Energize Delaware funded resiliency project breaks ground

Published on Nov 30, 2018 at 04:47p.m.

The Jefferson School breaks ground on 141 kW solar resiliency project

GEORGETOWN, DELAWARE, November 30, 2018 - Energize Delaware is pleased to have participated in The Jefferson School’s groundbreaking celebration for their new 141 kW solar array with battery backup. The system is part of larger expansion of The Jefferson School’s campus, and in keeping with the school’s commitment to sustainability.

Tony speaking closeup.jpg“Solar with battery backup is key tool for organizations looking to improve their resiliency,” said Tony DePrima, Executive Director of Energize Delaware. “In the event of an emergency, this system will allow The Jefferson School to continue running and serving the community.”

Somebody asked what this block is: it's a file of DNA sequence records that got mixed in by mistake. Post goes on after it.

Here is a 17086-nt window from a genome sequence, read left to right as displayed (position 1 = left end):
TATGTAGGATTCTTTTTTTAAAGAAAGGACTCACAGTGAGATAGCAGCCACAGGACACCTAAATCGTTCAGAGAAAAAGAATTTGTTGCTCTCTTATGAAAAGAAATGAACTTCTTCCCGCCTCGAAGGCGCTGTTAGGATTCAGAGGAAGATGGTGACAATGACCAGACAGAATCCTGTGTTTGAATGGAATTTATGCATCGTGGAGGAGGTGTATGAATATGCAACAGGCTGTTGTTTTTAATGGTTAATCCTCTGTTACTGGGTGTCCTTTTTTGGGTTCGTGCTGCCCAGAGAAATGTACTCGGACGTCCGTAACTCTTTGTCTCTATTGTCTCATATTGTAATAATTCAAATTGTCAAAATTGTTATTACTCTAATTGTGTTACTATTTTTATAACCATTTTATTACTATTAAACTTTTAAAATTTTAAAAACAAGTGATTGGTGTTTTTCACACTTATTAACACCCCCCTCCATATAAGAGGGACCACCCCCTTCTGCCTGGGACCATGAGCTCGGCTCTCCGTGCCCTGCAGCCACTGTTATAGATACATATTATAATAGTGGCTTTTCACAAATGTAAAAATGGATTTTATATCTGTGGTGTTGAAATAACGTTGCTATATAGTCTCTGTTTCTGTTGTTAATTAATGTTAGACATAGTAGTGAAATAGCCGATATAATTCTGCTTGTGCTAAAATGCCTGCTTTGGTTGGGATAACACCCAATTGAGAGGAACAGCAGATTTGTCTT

Energize Delaware loaned $981,500 to project developer Edison Power to make this project possible. The Energize Delaware Revolving Loan Fund provides low-interest loans to Delaware businesses, non-profits, and local governments to make their energy efficiency and renewable energy projects a reality.

The 141 kW system and its energy monitoring system also fits well into The Jefferson School’s curriculum, and will give teachers, students and community first-hand experience on how solar electricity and batteries work.

*Photos by FranklyBeth Photography in Georgetown, DE

About The Jefferson School:

Founded in 1991, The Jefferson School opened its doors in 1992 as a nonprofit, private, independent day school. Today, The Jefferson School strives to be a leader in providing forward-thinking, integrated, hands-on learning experiences for children ages three through 14. The Jefferson School is accredited by The Middle States Commission on Elementary Schools of the Middle States Association of Colleges and Schools. 

Highlights

  • The Jefferson School broke ground on a 141 kW solar resiliency project.
  • The system includes battery back up and will provide power in the event of an emergency
  • Energize Delaware provided a $981,500 low-interest loan to make this project possible.

Related Media

*Photos by FranklyBeth Photography in Georgetown, DE


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